Remarriage Hard Choice for Elderly Chinese Couples
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Zhang and Zhao, a couple in their 70s from Shenyang, Northeast China's Liaoning province, have lived happily together for some years, but they are not married -- both their families oppose such a marriage.
Zhang, in her late 70s, has bad eyes and legs. Each time she falls ill, Zhao, five years her junior, cares for her. On her ailing legs, whenever Zhang wants to go outside, Zhao accompanies her, serving as her eyes and a walking stick-like support.
"He is very nice to me," Zhang said with a smile on her face. "He cooks for me. He is a great cook."
The families of the two, however, say the wide gap in social status between the two -- Zhang is a retired cadre while Zhao is a laid-off worker -- is too great.
Though agreeing to their cohabitation, Zhang's sons strongly oppose a marriage, as they fear the issue of "property division" may become complicated.
An increasing number of such de facto relationships are occurring among elderly Chinese.
Xu Yujiang, in his late 80s, was living with a 50-year-old woman who was previously his nurse. Their marriage was resisted by Xu's children, who feared the nurse wanted to marry Xu to inherit his assets when he died.
Xu's identity card and household registration book -- both necessary documents to register marriage -- were even "stolen" by his children.
Prof. Li Jing from the Law School at Beijing Foreign Studies University suggests old couples and their families turn to mediation committees to persuade family members to respect their parent's wishes.
The Office of the China National Committee on Ageing said the number of people aged 60 or over in China in 2009 stood at 167 million, 12.5 percent of China's population of 1.3 billion.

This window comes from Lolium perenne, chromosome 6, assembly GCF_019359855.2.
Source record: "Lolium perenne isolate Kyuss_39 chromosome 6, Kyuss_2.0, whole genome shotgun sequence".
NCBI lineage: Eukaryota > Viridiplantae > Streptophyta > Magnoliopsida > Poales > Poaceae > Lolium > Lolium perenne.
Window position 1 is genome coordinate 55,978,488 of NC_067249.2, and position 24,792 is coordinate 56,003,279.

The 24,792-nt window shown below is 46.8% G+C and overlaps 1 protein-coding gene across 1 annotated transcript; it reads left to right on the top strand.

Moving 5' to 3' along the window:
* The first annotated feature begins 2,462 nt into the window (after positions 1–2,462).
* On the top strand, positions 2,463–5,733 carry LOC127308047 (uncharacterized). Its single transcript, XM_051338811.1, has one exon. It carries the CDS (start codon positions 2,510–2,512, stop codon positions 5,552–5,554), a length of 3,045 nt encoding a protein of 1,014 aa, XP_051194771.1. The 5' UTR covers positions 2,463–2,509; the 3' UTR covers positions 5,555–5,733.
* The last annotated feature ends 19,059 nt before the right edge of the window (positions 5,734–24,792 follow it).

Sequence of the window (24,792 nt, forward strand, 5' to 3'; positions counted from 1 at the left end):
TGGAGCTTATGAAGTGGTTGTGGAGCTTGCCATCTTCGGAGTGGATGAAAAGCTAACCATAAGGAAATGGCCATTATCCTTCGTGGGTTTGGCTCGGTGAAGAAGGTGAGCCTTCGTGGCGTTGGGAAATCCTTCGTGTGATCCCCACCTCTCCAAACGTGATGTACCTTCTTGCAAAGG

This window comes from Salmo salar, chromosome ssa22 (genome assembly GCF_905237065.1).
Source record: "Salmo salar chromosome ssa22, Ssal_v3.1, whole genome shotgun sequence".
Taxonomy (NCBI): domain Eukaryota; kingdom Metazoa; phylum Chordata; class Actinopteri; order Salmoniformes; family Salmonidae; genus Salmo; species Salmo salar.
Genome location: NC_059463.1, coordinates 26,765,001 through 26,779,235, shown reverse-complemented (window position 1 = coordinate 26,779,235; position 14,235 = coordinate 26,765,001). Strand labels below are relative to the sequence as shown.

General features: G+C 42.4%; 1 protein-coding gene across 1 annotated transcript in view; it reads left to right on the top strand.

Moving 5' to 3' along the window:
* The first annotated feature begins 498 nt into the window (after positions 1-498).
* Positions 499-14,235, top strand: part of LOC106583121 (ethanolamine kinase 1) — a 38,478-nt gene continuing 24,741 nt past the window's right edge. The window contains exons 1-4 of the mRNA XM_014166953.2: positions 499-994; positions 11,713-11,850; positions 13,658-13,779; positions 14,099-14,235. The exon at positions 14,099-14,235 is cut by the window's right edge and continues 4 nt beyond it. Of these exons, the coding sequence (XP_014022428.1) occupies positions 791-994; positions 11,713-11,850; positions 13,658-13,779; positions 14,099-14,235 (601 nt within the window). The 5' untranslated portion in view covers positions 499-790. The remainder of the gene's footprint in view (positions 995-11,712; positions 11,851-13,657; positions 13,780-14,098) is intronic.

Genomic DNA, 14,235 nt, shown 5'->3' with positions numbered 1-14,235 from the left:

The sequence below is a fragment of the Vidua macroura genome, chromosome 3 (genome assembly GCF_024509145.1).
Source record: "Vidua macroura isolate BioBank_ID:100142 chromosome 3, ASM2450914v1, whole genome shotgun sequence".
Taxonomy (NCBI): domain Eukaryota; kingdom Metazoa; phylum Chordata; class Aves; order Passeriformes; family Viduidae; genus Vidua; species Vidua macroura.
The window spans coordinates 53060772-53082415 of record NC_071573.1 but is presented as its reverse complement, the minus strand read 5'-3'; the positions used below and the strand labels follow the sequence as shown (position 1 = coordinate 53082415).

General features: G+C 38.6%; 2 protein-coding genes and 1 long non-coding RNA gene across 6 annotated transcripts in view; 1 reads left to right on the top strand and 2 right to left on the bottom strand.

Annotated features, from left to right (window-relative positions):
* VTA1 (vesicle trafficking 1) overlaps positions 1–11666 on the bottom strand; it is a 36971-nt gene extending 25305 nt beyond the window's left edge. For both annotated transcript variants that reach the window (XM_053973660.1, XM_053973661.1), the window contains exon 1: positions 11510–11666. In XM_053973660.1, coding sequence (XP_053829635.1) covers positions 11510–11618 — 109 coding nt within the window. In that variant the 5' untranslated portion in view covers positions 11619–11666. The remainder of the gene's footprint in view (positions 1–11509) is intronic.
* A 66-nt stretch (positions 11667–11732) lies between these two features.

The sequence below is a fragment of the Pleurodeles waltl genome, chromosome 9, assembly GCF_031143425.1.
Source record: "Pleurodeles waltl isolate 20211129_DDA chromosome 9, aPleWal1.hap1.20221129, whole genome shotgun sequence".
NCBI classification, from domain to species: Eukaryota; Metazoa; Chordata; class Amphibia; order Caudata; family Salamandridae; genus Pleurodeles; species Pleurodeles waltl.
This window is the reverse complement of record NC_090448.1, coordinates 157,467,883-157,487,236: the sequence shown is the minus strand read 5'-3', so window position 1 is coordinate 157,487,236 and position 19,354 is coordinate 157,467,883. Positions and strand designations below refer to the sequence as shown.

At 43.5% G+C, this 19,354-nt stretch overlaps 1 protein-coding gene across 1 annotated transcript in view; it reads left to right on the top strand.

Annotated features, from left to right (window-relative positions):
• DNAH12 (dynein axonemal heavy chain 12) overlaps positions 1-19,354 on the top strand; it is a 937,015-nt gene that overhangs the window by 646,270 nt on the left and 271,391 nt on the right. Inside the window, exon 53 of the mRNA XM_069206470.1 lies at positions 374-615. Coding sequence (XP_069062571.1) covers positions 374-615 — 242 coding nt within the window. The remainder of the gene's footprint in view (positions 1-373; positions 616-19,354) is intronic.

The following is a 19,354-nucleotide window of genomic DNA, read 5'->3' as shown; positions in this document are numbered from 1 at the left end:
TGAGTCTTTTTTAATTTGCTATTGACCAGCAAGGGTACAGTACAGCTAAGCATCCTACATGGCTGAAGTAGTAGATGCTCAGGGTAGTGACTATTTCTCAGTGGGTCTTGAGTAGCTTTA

A survey by the Chinese Academy of Social Sciences, a key government think-tank, shows 80 percent of widowed senior citizens want to remarry but that most choose to cohabit with rather than marry their partner. Less than 10 percent register a new marriage.
Sociologist Li Yinhe said that in an aging society, elderly remarrying has become increasingly common.
"Property-division is at the center of the problem. Couples sometimes choose to delay marriage as they are not certain about their partner," Li said.
She added that public pressures is also the cause of widowed seniors cohabitating as some of them feel it is "shameful to remarry in their later years."
Li said it is "selfish and unreasonable" for younger generation to resent old people remarrying, as the elderly are entitled to a happy domestic life as anyone else.
Lawyer Wang Nailong at Liaoning-based law firm Longfeng said seniors' de facto relationships are unadvisable as such relationships are not legally protected in case of dispute over property and living expenses.
"When there is a dispute, they are no doubt worse off," he said.
Lawyer Fang Ting at Beijing-based law firm Yinke said in lawsuits related to seniors' remarriage, property issues are the most common point of dispute.
Fang, who has received many phone calls from old people seeking advice on remarriage, said old people should register for marriage to protect their own interests.
"Writing a will is also important. It ensures wishes are respected in terms of who receives their estate."
(Xinhua News Agency October 31, 2010)